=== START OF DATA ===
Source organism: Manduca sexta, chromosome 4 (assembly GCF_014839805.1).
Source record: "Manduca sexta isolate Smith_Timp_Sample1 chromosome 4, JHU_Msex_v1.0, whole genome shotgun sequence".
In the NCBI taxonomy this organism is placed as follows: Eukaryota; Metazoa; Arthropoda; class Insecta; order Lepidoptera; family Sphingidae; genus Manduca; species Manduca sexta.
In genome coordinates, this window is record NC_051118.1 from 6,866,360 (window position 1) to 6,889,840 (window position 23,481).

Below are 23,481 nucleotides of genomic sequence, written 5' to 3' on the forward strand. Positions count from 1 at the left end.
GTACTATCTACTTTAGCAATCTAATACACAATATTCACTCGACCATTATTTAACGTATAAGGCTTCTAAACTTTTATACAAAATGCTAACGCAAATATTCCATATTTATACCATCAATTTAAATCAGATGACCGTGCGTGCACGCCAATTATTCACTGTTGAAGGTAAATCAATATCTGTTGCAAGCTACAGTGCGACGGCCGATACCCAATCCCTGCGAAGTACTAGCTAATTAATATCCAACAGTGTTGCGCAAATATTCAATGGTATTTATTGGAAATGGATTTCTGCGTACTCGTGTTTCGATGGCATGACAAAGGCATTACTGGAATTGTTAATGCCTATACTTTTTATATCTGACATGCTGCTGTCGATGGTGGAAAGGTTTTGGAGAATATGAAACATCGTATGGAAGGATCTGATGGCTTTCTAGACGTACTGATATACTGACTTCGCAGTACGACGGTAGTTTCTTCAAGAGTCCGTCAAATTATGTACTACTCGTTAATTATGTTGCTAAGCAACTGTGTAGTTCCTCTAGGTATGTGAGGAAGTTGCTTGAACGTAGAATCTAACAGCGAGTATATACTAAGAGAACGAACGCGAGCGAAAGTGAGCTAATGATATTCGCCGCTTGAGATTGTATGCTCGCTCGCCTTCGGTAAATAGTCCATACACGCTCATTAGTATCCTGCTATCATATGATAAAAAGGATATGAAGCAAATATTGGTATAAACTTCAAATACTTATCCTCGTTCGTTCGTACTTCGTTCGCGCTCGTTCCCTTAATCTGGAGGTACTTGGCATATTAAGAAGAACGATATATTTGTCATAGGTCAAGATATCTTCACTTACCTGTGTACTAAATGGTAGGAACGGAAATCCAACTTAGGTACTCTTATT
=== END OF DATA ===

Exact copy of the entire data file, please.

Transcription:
Source organism: Manduca sexta, chromosome 4 (assembly GCF_014839805.1).
Source record: "Manduca sexta isolate Smith_Timp_Sample1 chromosome 4, JHU_Msex_v1.0, whole genome shotgun sequence".
In the NCBI taxonomy this organism is placed as follows: Eukaryota; Metazoa; Arthropoda; class Insecta; order Lepidoptera; family Sphingidae; genus Manduca; species Manduca sexta.
In genome coordinates, this window is record NC_051118.1 from 6,866,360 (window position 1) to 6,889,840 (window position 23,481).

Below are 23,481 nucleotides of genomic sequence, written 5' to 3' on the forward strand. Positions count from 1 at the left end.
GTACTATCTACTTTAGCAATCTAATACACAATATTCACTCGACCATTATTTAACGTATAAGGCTTCTAAACTTTTATACAAAATGCTAACGCAAATATTCCATATTTATACCATCAATTTAAATCAGATGACCGTGCGTGCACGCCAATTATTCACTGTTGAAGGTAAATCAATATCTGTTGCAAGCTACAGTGCGACGGCCGATACCCAATCCCTGCGAAGTACTAGCTAATTAATATCCAACAGTGTTGCGCAAATATTCAATGGTATTTATTGGAAATGGATTTCTGCGTACTCGTGTTTCGATGGCATGACAAAGGCATTACTGGAATTGTTAATGCCTATACTTTTTATATCTGACATGCTGCTGTCGATGGTGGAAAGGTTTTGGAGAATATGAAACATCGTATGGAAGGATCTGATGGCTTTCTAGACGTACTGATATACTGACTTCGCAGTACGACGGTAGTTTCTTCAAGAGTCCGTCAAATTATGTACTACTCGTTAATTATGTTGCTAAGCAACTGTGTAGTTCCTCTAGGTATGTGAGGAAGTTGCTTGAACGTAGAATCTAACAGCGAGTATATACTAAGAGAACGAACGCGAGCGAAAGTGAGCTAATGATATTCGCCGCTTGAGATTGTATGCTCGCTCGCCTTCGGTAAATAGTCCATACACGCTCATTAGTATCCTGCTATCATATGATAAAAAGGATATGAAGCAAATATTGGTATAAACTTCAAATACTTATCCTCGTTCGTTCGTACTTCGTTCGCGCTCGTTCCCTTAATCTGGAGGTACTTGGCATATTAAGAAGAACGATATATTTGTCATAGGTCAAGATATCTTCACTTACCTGTGTACTAAATGGTAGGAACGGAAATCCAACTTAGGTACTCTTATT